Thursday, October 2, 2014

Rich Chocolate Cake - Vegan, Gluten-Free, Allergy Friendly

This chocolate cake is shockingly moist, dense and satisfying. It's still hard for me to believe it is both vegan and gluten free, even after testing the recipe repeatedly over the past year or so. Reviews from the chocoholics in my life, who aren't keen on vegan or gluten free diets themselves, have all been raves. The best proof of that is the fact that when I make this cake, it never lasts more than 2 days before being consumed entirely.


The gluten free flour blend I used is this lower fiber version. I have not tried this with other all purpose gluten free blends, so mileage may vary. In my usual version, I use Grand Marnier liqueur, balsamic vinegar and olive oil (not extra virgin). If you don't have these ingredients on hand, good substitutes are any dark liquor - rum, whiskey, or vanilla extract. For the vinegar, you can get by with plain white vinegar, but apple cider vinegar would be even better. For the oil, any mild liquid vegetable oil could work. The cocoa, sugar and coffee that I use are all fair trade and organic. If this isn't in your budget, fear not - it'll work with conventional versions.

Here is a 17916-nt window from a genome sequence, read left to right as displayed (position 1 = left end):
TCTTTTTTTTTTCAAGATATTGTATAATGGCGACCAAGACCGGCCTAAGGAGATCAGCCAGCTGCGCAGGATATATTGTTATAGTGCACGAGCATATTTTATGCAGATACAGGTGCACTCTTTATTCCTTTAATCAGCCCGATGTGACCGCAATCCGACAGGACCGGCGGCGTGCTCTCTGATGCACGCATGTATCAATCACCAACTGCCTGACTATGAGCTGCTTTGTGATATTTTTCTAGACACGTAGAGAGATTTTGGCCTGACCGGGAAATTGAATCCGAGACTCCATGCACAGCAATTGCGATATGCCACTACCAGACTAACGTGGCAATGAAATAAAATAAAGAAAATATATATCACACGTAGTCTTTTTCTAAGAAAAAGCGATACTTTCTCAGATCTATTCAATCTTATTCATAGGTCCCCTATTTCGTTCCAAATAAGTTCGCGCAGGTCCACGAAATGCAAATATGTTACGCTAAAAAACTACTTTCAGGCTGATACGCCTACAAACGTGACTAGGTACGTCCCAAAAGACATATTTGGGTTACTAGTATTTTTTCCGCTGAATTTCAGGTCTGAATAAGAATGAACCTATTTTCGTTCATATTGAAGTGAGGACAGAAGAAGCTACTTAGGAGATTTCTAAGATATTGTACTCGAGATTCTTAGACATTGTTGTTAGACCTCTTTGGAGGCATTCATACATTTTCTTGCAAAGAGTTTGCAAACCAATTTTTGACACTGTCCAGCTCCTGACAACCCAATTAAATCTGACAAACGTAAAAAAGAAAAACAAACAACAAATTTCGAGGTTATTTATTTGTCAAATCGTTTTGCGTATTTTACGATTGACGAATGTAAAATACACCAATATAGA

I generally bake this in a bundt style pan, but have had success using small loaf pans, regular loaf pans, and even 8-inch round pans. It's a heavy cake, like a pound cake texture, so keep that in mind. Baking times will vary, so make sure you check at around 40 minutes or so if you're using a smaller type pan than a bundt. We eat this cake plain, with no glaze or frosting, but it works well with either - it's versatile, and lends itself to experimentation. One version that was a big hit was to use cherry jam and whipped ganache as filling and frosting for round layers, but that is not vegan as the ganache uses heavy cream. If you want extra chocolate, you can add 1/2 cup of cacao nibs, or semi-sweet chocolate chunks, to the batter before baking.